What do we know about it ?
Презентация на тему Презентация по английскому языку на тему All Fool's Day, предмет презентации: Английский язык. Этот материал в формате pptx (PowerPoint) содержит 12 слайдов, для просмотра воспользуйтесь проигрывателем. Презентацию на заданную тему можно скачать внизу страницы, поделившись ссылкой в социальных сетях! Презентации взяты из открытого доступа или загружены их авторами, администрация сайта не отвечает за достоверность информации в них, все права принадлежат авторам презентаций и могут быть удалены по их требованию.
What do we know about it ?
In 1582, Pope Gregory XIII ordered a new calendar (the Gregorian Calendar) to replace the old Julian Calendar. The new calendar called for New Year's Day to be celebrated Jan. 1. That year, France adopted the reformed calendar and shifted New Year's day to Jan. 1. According to a popular explanation, many people either refused to accept the new date, or did not learn about it, and continued to celebrate New Year's Day on April 1. Other people began to make fun of these traditionalists, sending them on "fool's errands" or trying to trick them into believing something false. Eventually, the practice spread throughout Europe
Most of the tricks played on April 1st are far from original, and many have been used so often that they have become traditional.
The most common form of the joke is to send a simple-minded person on some fruitless errand. Naturally, children are the easiest victims. In France they are sent to get a dozen cock’s eggs, or a stick with one end, or a litre of sweet vinegar. In England they are sent for a bucket of steam, a leather hammer, or a pint of pigeon’s milk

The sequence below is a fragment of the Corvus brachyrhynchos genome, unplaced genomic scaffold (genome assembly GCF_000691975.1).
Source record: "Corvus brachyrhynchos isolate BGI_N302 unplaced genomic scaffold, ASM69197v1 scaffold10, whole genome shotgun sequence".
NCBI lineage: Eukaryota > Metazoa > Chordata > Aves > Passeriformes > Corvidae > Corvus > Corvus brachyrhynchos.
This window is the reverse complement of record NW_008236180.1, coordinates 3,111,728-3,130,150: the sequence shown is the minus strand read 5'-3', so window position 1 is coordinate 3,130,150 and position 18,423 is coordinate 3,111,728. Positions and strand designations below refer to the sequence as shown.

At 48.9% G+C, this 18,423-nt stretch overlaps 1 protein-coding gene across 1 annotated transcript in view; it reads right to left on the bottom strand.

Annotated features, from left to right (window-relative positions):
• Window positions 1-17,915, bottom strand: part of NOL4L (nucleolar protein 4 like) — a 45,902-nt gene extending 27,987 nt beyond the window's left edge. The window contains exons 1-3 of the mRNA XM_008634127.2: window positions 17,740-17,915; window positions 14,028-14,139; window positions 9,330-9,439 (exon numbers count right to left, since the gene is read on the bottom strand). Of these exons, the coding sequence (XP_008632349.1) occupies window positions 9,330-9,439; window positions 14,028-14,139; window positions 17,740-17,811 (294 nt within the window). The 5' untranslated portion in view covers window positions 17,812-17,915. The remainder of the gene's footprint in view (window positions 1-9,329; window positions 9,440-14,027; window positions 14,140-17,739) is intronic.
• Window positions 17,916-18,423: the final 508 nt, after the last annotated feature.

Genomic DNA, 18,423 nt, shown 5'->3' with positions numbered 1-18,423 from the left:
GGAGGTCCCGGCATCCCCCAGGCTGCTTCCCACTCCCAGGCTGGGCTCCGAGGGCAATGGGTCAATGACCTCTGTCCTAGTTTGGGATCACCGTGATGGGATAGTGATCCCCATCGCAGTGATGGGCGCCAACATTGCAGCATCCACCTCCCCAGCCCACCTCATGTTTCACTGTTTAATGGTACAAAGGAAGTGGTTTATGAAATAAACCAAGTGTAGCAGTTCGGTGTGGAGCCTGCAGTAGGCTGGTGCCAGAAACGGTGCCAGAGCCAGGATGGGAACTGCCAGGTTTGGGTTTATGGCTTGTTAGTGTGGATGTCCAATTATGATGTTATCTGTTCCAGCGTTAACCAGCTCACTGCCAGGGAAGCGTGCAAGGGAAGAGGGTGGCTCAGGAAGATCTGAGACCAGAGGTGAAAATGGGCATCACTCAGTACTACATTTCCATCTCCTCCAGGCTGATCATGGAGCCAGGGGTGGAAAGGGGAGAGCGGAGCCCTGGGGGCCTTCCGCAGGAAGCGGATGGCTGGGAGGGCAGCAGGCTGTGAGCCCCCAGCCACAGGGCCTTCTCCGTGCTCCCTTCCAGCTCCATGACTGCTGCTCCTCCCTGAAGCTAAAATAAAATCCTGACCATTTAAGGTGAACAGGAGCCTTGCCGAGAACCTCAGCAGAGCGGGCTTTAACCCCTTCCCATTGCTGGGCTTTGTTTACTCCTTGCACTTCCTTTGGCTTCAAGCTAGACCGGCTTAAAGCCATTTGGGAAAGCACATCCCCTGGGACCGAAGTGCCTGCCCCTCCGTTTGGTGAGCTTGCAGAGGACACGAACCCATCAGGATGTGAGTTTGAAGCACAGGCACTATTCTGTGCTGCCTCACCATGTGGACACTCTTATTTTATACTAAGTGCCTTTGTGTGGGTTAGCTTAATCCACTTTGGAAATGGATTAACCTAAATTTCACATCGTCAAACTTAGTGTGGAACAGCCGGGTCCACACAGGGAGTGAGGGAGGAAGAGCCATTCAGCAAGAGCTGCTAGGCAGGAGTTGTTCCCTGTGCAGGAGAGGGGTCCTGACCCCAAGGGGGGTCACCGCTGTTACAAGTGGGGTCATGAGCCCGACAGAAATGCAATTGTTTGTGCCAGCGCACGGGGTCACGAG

A popular joke is to say that something is wrong with your victim’s dress (when in fact everything is in order) or that a cockroach is crawling over his or her clothes (there’s no cockroach, of course).
Children may wake their parents with the news that the house is on fire, or that some other disaster has occurred. When they see the looks of alarm on their faces, they cry, “April Fool!”
At school, lessons are practically forgotten. Children try to pin notices like “Kick me”, or “I’m a fool” on each other’s backs. Teachers have to be very careful or they too might find themselves walking around with a silly sign on their backs.
Some jokes are not so harmless. For example, you may step into a basin of water placed secretly where you are sure to step into it. You may get salt in your coffee instead of sugar. You may fall on the floor because your trousers are sewn up or your shoe-laces are tied.
By tradition, jokes are played between the hours of midnight and noon. When the clock strikes 12, all ends. This rule is strictly observed, and to break it means to hear:
April Fool’s gone past,
You’re the biggest fool at last!
April Fool’s past and gone,
You’re the fool and I’m none!